Escherichia coli Top 10 was cultivated at 37°C on LB medium and S. cerevisiae was grown on YPD medium at 28°C. M. alpina strains were grown on the GY medium and 0.05 g/L uracil were added when culturing uracil auxotroph, and A. tumefaciens C58C1 was cultured in a YEP medium (Hao et al., 2014). SC-U was the synthetic minimal medium for yeast to induce the recombinant protein expression; its composition is described in our previous work (Shi et al., 2015). The transformation media, including SC medium, MM and IM, were as previously described (Takeno et al., 2004; Ando et al., 2009). When analysing the fatty acid of the M. alpina transformants, this fungus was grown for 7 days at 28°C in a modified broth medium (50 g/L glucose, 10 g/L KNO3, 5 g/L yeast extract, 1 g/L KH2PO4⋅H2O, 0.25 g/L MgSO4⋅7H2O).
The sequence of PPD17 gene was optimized on the basis of the codon preference of S. cerevisiae, and the codon-optimized gene, called oPPD17, was synthesized and cloned into the pUCsimple vector. The primer pair oPPD17 F/oPPD17 R (Supplementary Table 1) was used to amplify oPPD17, and the amplification products were ligated into pYES2/NT C to obtain the plasmid pYES2/NT C-oPPD17. Then, the obtained plasmid was transformed into INVSc1 through lithium acetate transformation method (Gietz et al., 1992).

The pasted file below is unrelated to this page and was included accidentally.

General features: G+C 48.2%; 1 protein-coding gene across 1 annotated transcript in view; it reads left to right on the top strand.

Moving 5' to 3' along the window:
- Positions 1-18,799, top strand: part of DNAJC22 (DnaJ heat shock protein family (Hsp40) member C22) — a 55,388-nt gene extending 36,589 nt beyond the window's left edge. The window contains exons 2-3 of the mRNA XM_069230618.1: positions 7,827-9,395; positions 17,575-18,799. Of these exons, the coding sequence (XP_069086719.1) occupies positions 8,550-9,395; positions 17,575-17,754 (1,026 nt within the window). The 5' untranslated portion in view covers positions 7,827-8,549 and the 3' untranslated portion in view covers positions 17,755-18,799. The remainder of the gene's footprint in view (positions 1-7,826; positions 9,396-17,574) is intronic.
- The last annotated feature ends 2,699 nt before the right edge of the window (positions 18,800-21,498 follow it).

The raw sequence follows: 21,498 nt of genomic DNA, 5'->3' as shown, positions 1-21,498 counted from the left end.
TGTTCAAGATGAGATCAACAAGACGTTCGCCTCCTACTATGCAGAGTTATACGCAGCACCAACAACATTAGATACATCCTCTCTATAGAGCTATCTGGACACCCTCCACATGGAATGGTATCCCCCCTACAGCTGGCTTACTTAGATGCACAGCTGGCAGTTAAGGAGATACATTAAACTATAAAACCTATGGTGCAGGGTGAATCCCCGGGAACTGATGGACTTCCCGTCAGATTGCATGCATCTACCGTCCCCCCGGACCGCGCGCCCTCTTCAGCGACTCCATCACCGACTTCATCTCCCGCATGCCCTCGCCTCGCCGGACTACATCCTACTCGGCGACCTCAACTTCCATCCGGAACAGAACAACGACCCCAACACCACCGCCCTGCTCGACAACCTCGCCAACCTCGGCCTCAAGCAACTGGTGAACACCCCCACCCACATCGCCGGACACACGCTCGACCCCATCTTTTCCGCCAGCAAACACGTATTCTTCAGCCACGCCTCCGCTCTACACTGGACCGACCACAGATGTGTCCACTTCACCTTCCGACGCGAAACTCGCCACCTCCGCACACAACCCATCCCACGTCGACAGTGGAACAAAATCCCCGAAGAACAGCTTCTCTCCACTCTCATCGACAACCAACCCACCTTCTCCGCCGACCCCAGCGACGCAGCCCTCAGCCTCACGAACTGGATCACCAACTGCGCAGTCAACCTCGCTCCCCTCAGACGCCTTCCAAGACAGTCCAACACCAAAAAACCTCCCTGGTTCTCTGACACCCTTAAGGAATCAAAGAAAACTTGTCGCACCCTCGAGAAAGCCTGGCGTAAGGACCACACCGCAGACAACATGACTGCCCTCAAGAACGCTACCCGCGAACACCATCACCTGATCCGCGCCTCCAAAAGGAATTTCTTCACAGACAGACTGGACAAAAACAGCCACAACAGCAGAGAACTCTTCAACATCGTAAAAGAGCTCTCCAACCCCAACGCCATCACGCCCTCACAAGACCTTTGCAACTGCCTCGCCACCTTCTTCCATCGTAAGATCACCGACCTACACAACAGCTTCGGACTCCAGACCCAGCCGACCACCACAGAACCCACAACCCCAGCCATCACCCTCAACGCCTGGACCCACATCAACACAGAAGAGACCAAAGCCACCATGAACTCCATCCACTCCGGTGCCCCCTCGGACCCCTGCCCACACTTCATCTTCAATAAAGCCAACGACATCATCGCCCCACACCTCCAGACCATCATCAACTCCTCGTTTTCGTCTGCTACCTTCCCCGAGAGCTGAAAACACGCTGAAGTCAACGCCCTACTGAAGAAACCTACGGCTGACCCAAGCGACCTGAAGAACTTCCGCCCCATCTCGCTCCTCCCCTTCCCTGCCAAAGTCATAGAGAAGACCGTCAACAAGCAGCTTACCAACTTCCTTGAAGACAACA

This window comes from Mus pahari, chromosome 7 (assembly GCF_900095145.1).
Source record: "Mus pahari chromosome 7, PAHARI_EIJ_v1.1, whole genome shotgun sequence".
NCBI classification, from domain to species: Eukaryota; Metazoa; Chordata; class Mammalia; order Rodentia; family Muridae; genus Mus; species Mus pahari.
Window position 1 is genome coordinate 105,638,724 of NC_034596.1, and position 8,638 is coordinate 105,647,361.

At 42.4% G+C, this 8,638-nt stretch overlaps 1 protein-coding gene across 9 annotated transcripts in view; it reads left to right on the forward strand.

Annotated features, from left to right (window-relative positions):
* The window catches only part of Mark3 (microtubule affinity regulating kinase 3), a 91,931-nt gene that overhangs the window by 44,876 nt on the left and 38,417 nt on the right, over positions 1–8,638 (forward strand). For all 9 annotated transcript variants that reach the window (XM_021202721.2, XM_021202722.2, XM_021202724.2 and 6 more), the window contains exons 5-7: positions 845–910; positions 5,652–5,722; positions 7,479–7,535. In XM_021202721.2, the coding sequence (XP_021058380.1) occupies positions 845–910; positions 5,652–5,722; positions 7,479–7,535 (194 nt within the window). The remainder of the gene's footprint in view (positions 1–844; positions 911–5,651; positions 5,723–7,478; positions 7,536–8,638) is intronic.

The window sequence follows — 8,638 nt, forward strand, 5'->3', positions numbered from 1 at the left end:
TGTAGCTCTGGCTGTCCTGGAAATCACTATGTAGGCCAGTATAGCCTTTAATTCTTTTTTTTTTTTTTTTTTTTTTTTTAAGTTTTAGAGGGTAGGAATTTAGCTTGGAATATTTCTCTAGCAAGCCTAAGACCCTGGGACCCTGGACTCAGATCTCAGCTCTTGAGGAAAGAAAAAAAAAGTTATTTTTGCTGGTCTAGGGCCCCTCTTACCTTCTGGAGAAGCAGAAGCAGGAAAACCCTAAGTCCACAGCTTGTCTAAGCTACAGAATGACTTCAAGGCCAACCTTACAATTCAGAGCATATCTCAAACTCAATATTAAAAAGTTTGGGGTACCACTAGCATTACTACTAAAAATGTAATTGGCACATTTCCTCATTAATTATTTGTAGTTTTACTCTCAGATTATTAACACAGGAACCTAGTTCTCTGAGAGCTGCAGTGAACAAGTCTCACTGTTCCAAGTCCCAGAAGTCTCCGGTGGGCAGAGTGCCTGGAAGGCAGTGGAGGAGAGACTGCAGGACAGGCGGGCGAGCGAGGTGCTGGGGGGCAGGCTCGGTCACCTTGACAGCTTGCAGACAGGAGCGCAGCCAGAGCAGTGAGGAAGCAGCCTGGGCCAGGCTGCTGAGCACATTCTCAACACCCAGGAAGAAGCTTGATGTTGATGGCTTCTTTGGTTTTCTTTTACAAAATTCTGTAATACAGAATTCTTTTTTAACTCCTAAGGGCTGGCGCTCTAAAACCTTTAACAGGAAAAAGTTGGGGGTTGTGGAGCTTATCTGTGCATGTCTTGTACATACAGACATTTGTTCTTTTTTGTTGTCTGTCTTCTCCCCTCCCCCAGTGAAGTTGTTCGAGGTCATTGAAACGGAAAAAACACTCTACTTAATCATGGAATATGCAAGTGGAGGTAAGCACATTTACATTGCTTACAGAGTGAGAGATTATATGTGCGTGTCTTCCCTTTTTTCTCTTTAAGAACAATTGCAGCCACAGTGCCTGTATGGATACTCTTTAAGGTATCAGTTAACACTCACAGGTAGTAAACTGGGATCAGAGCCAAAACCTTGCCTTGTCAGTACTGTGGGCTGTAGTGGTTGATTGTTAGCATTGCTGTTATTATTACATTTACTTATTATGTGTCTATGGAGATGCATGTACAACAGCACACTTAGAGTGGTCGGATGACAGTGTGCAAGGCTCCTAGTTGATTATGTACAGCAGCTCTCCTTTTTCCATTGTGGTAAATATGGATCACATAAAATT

Omega-6 Fatty Acid Feeding
INVSc1 containing pYES2/NT C-oPPD17 were cultivated on SC-U medium for 48 h and diluted to OD600 of 0.4, followed by aliquoting into 20 mL cultures containing 0.2 mM linoleic acid (LA, C18:2), 0.2 mM gamma-linolenic acid (GLA, C18:3), 0.2 mM dihomo-gamma-linolenic acid (DGLA, C20:3) and 0.2 mM AA. When grown for another 48 h, the cultures were collected and the pellets were used for further analysis.